12 little-known facts about Starbucks
Mental Floss recently spoke with a handful of Starbucks’ employees to learn some behind-the-scenes secrets. Here are the things they revealed:
- Starbucks employees are referred to as partners, not baristas. They’re referred to as “partners” because a year into their employment, they get a small percentage in the company.
- The apron color means something. Black aprons were given during a time when something called a Coffee Master program was in effect. Other apron variants include a red version for holidays and aprons with embroidered names to signify seniority.
- Partners aren’t amused by the funny names you use. Names that have been overheard include Captain America, Spider-Man, Daddy, and Barry Allen (a.k.a. the Flash).
- Partners sometimes have to deal with customers who won’t give their names. In the event of a no-name situation, partners will usually just call out the drink order.
- Working at Starbucks makes you a caffeine fiend. One of the big benefits of being a Starbucks partner? The free coffee. One big drawback? The free coffee.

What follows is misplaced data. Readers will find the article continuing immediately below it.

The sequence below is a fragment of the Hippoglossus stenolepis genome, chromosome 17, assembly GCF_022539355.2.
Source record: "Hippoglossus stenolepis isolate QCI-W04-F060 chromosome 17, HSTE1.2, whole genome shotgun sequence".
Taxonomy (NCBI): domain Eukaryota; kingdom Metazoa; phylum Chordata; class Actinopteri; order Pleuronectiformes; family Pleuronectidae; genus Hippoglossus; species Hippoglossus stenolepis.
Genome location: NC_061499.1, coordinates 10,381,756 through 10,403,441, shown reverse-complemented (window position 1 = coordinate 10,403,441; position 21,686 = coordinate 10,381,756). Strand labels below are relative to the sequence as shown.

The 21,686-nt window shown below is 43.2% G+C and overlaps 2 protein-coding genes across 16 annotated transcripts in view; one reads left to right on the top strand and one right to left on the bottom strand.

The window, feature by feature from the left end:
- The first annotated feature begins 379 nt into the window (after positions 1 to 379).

- Partners might “decaf” rude customers. That’s when a caffeinated order is swapped out for decaf out of revenge.
- Partners are happy to serve your dog a “puppuccino.” Partners are generally pretty happy to see dogs and may even offer to prepare a “puppacino”–a cup full of whipped cream.
- Partners know you get confused by the drink sizes. A tall is 12 ounces; a grande is 16 ounces; a venti hot, 20 ounces; a venti cold, 24 ounces; and a trenta (only available for certain drinks), 31 ounces.
- New hires are known as “green beans.” During that training process, they’re referred to as “green beans.”
- Partners want to create a connection with you. Starbucks partners have a corporate mandate to be friendly. It’s called the “customer connection,” and it’s highly valued by the company.
- Partners can run out of patience with drive-thru customers. A good percentage of people who were rude at the speaker box seem to be nicer when they approach the window.
- Latte art can be tricky for partners. It’s really difficult and a learning curve because of the shape and size of Starbucks pitchers.